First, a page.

‘Tiny Tim: King For A Day’ chronicles the fame and influence of a strange musician

If the name Herbert Butros Khaury doesn’t ring a bell, fear not: the Manhattan-born musician popular in the 1960s and 1970s was best known by his stage name, Tiny Tim. At Johan von Sydow’s Tiny Tim: King for a Day, Khaury’s life, work and notoriety are chronicled through archival footage, interviews with surviving friends and relationships (Khaury died in 1996), and black and white animations that highlight the trauma and the tragedy from which the musician used his art and fame to escape. At around an hour and 20 minutes, there’s not much to this biographical documentary, but there’s more than enough to honor this quirky artist’s legacy and his lasting impact on American pop culture.

“Weird Al” says Yankovic King for a day, reading Khaury’s personal diaries he kept as a young man calling his family life a roller coaster as a child of immigrant parents, a Jewish mother and a Catholic father. The family struggled to cope, and his parents didn’t always appreciate Khaury’s eccentricities or talents; more than once, Yankovic reads Khaury’s own account of being kicked out of the house or being confronted by an angry and abusive father. It’s certainly understandable that young Khaury, like so many before and after him, turned to his music to protect himself from a rocky family life and uncertain future. A largely self-taught musician, he began playing the guitar at the age of six.

For someone who wasn’t around in Tiny Tim’s heyday, the most surprising part of von Sydow’s documentary is how much of the time the performer has been for several years in a row. An appearance in “Rowan and Martin’s Laugh-in” in 1968 catapulted the falsetto-voiced ukulele player to nationwide acclaim, audiences mesmerized by his eerie character and unique musical style. He became a regular on “The Tonight Show”, even going so far as to get married on the show, a show in every sense of the word. Apparently still the accomplished performer, Tiny Tim was always ‘on’ when he needed to be, enjoying the fame and attention so much that, even though he was the butt of the joke, all that mattered was he is in the room. Far from the mainstream kind of asshole on movie screens at the time, he was nonetheless a talented musician who chose to embrace his quirks and quirks in order to create a memorable and entertaining character.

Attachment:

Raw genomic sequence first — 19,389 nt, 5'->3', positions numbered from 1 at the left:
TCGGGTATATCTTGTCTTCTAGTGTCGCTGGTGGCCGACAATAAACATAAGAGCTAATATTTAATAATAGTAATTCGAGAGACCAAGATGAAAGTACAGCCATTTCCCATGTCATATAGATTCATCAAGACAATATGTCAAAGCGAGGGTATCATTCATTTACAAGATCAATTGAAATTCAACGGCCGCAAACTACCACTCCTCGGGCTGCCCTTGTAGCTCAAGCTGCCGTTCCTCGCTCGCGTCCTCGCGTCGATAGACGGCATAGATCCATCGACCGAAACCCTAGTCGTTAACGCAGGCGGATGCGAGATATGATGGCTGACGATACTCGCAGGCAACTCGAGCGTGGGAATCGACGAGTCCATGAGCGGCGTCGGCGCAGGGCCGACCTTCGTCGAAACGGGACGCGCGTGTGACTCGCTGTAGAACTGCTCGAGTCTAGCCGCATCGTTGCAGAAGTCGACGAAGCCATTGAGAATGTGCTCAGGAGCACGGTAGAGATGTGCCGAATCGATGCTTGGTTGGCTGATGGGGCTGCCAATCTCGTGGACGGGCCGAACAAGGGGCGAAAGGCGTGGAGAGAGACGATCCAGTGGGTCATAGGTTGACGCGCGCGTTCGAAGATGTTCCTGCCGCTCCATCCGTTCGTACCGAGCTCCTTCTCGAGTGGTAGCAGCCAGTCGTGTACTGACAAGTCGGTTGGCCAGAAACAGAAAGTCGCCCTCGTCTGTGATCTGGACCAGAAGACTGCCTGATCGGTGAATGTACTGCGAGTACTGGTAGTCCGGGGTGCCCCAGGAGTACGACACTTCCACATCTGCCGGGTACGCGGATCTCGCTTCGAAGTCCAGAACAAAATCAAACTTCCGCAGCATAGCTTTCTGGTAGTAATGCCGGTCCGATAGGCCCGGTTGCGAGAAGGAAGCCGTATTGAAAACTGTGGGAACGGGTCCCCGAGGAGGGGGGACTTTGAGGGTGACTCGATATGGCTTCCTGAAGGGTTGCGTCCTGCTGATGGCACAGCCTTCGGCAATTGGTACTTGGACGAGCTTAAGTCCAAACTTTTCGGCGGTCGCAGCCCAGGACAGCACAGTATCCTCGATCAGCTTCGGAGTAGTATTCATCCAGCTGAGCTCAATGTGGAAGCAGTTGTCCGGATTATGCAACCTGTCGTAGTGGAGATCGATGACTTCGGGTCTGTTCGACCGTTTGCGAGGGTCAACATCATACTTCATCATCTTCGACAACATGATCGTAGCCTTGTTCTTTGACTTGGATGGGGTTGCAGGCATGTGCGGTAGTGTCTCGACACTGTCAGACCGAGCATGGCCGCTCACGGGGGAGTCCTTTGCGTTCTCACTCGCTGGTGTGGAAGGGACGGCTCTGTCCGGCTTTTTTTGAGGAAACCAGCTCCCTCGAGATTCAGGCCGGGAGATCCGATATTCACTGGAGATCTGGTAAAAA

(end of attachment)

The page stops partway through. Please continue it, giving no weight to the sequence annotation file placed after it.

Von Sydow mostly glosses over some of the more questionable aspects of Tiny Tim’s fame and the resulting encounters and relationships. “Miss Vicki,” the woman he married on “The Tonight Show” was actually just a teenager, ranging from 17 to 37 for Tiny Tim. He was estranged from his only daughter, born with Vicki, and his subsequent relationships were apparently also with very young women; his wife at the time of his death (from a heart attack) was “Miss Sue,” a woman he met as a teenager and she sent him adoring fan mail. Which is perhaps the most confusing part of Tiny Tim’s life story, that even in (or maybe because of) all of his quirk, he’s always attracted such a loyal and dedicated audience, their testimony to his now preserved influence on the film.

Tiny Tim: King for a Day is now showing in virtual theaters, including with Music Box Theater.

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